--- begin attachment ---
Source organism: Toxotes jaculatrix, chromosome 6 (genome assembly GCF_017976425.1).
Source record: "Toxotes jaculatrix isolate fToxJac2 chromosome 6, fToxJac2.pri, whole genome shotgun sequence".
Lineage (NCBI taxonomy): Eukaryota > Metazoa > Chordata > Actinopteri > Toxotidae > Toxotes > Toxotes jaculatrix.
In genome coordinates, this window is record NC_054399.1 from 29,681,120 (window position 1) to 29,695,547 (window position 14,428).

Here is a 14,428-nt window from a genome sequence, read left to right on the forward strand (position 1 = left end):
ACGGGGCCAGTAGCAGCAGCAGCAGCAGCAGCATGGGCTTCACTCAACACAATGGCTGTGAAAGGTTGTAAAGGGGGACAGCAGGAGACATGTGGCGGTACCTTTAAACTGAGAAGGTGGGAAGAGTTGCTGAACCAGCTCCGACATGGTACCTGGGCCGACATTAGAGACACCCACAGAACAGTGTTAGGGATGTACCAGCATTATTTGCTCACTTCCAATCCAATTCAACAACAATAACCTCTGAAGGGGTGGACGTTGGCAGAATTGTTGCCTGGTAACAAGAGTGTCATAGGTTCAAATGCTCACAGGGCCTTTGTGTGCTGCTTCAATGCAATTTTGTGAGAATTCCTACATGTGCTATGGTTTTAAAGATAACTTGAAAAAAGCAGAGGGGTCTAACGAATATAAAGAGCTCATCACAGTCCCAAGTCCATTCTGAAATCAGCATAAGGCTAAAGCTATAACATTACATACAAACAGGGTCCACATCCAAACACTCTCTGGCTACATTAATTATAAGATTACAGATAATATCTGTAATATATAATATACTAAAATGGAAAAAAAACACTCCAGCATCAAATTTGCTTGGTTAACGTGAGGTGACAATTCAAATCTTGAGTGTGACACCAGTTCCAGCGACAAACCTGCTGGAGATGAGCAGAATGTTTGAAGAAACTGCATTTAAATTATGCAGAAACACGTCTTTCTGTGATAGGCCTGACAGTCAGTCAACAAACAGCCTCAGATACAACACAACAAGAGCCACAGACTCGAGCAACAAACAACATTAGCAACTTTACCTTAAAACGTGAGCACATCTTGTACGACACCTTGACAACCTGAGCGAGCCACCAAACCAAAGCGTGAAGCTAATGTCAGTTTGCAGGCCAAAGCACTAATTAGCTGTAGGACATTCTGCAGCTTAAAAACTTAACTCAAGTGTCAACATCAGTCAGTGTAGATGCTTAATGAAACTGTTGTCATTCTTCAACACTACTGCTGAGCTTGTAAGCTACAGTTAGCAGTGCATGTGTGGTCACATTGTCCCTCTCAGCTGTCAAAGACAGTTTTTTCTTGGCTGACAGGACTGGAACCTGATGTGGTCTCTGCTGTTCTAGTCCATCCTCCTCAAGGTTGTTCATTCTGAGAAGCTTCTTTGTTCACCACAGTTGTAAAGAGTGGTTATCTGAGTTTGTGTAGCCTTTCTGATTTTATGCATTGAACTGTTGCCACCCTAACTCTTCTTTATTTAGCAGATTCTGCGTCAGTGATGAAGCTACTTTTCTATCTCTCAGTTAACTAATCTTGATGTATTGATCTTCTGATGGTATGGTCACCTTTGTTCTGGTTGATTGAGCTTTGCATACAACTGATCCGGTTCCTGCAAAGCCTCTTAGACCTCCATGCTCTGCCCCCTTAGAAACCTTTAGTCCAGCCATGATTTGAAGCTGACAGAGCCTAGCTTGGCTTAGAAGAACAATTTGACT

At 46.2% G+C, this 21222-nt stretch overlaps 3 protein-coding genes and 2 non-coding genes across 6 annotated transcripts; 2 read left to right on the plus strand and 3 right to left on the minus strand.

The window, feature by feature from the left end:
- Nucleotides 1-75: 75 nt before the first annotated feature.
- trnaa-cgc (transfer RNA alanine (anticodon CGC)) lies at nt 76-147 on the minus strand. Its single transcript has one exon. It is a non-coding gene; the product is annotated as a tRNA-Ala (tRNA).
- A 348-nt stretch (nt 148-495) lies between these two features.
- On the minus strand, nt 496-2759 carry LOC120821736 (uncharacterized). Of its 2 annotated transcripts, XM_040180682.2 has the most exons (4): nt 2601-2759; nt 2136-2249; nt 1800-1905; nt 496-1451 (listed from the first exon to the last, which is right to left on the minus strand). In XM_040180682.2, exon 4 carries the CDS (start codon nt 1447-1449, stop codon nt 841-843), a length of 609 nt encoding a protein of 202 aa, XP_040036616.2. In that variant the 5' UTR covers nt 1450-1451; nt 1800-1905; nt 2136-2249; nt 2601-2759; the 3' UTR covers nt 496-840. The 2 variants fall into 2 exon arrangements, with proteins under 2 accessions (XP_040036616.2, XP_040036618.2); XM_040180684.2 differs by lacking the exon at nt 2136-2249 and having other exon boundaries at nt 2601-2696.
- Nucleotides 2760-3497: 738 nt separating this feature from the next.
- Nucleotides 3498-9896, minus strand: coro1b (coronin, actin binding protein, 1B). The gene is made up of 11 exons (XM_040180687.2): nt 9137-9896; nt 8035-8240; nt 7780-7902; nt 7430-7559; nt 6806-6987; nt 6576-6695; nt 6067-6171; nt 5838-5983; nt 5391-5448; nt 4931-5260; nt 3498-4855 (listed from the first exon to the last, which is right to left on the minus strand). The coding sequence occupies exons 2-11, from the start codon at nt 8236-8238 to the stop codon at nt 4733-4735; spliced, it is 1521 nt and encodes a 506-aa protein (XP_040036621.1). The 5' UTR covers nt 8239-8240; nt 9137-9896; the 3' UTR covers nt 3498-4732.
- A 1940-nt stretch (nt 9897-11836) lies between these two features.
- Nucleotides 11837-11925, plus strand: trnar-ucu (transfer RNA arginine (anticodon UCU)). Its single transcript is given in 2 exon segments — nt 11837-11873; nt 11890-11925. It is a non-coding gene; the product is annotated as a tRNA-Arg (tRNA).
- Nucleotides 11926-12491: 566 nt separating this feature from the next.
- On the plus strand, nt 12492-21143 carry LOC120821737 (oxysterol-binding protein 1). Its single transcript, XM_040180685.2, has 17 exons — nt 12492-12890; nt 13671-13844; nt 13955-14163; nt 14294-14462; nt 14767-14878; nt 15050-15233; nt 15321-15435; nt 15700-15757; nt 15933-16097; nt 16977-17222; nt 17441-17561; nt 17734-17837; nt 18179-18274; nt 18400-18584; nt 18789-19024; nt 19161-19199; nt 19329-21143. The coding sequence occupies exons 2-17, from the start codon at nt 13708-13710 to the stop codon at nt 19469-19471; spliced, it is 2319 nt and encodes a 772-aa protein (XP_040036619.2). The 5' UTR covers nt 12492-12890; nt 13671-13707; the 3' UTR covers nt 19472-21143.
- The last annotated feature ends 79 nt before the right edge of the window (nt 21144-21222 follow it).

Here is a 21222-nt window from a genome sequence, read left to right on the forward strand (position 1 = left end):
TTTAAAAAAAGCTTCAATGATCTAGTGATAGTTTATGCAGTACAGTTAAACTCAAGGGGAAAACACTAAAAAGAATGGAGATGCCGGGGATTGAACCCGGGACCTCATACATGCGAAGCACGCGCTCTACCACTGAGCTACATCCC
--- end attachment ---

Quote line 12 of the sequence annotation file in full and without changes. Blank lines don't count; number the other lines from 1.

- On the minus strand, nt 496-2759 carry LOC120821736 (uncharacterized). Of its 2 annotated transcripts, XM_040180682.2 has the most exons (4): nt 2601-2759; nt 2136-2249; nt 1800-1905; nt 496-1451 (listed from the first exon to the last, which is right to left on the minus strand). In XM_040180682.2, exon 4 carries the CDS (start codon nt 1447-1449, stop codon nt 841-843), a length of 609 nt encoding a protein of 202 aa, XP_040036616.2. In that variant the 5' UTR covers nt 1450-1451; nt 1800-1905; nt 2136-2249; nt 2601-2759; the 3' UTR covers nt 496-840. The 2 variants fall into 2 exon arrangements, with proteins under 2 accessions (XP_040036616.2, XP_040036618.2); XM_040180684.2 differs by lacking the exon at nt 2136-2249 and having other exon boundaries at nt 2601-2696.